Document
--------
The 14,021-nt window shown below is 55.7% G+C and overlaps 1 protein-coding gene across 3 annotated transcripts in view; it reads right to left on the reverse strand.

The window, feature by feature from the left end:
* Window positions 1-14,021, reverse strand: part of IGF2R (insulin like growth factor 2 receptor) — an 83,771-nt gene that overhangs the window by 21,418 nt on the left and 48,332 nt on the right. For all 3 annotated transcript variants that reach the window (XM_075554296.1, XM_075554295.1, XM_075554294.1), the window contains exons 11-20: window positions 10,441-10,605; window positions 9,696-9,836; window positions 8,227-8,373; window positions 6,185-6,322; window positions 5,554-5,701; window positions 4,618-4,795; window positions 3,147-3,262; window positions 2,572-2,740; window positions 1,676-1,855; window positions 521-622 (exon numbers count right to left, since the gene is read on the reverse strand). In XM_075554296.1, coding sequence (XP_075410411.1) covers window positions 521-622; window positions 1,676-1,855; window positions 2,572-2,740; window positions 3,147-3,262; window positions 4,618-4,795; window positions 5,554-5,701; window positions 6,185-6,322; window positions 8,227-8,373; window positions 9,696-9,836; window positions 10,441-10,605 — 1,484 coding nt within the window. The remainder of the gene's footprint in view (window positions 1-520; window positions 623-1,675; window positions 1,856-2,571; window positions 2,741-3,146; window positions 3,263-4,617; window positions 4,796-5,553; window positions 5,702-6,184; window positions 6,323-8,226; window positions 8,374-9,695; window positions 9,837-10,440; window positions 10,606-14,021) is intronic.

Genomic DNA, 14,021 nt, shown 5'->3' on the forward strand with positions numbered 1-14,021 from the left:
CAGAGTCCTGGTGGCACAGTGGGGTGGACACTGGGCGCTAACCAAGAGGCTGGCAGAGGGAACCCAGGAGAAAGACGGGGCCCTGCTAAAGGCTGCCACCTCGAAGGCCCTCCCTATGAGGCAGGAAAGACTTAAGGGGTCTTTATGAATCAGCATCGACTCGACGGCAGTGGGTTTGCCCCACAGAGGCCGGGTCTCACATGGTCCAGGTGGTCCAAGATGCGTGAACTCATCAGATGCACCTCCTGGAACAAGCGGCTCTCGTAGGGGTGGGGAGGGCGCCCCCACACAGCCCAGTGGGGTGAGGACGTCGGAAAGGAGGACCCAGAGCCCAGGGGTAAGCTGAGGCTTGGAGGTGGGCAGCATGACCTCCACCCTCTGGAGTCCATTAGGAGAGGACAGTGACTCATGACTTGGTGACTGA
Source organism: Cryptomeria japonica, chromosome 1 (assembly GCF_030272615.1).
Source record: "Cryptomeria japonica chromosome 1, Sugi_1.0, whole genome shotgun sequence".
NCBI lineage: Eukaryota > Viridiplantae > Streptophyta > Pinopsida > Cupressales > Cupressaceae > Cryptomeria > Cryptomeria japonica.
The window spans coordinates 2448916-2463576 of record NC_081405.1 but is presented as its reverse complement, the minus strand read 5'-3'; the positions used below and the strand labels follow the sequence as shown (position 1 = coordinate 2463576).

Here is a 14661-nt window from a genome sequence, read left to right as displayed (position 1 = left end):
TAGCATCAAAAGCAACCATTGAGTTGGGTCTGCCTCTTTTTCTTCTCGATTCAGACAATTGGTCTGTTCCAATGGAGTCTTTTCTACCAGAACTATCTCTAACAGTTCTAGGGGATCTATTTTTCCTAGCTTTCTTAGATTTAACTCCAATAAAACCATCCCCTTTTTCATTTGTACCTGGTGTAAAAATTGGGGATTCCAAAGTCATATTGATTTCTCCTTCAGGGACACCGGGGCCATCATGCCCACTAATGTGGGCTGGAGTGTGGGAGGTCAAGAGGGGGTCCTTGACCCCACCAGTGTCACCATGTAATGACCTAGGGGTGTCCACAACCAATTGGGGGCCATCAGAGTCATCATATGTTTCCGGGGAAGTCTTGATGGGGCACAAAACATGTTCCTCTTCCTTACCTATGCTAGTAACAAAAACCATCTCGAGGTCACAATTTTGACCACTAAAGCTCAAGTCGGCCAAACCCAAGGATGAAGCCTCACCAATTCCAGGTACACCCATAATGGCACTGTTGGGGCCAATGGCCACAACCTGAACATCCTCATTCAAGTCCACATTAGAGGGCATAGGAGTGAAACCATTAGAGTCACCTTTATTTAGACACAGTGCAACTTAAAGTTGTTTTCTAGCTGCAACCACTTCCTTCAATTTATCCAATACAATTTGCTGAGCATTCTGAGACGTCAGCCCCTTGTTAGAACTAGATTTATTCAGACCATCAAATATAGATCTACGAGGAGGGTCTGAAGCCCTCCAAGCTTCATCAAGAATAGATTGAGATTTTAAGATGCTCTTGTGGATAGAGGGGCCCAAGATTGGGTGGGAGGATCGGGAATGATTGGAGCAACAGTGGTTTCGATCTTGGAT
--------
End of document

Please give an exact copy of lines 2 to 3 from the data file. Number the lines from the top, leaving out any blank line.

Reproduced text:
The window, feature by feature from the left end:
* Window positions 1-14,021, reverse strand: part of IGF2R (insulin like growth factor 2 receptor) — an 83,771-nt gene that overhangs the window by 21,418 nt on the left and 48,332 nt on the right. For all 3 annotated transcript variants that reach the window (XM_075554296.1, XM_075554295.1, XM_075554294.1), the window contains exons 11-20: window positions 10,441-10,605; window positions 9,696-9,836; window positions 8,227-8,373; window positions 6,185-6,322; window positions 5,554-5,701; window positions 4,618-4,795; window positions 3,147-3,262; window positions 2,572-2,740; window positions 1,676-1,855; window positions 521-622 (exon numbers count right to left, since the gene is read on the reverse strand). In XM_075554296.1, coding sequence (XP_075410411.1) covers window positions 521-622; window positions 1,676-1,855; window positions 2,572-2,740; window positions 3,147-3,262; window positions 4,618-4,795; window positions 5,554-5,701; window positions 6,185-6,322; window positions 8,227-8,373; window positions 9,696-9,836; window positions 10,441-10,605 — 1,484 coding nt within the window. The remainder of the gene's footprint in view (window positions 1-520; window positions 623-1,675; window positions 1,856-2,571; window positions 2,741-3,146; window positions 3,263-4,617; window positions 4,796-5,553; window positions 5,702-6,184; window positions 6,323-8,226; window positions 8,374-9,695; window positions 9,837-10,440; window positions 10,606-14,021) is intronic.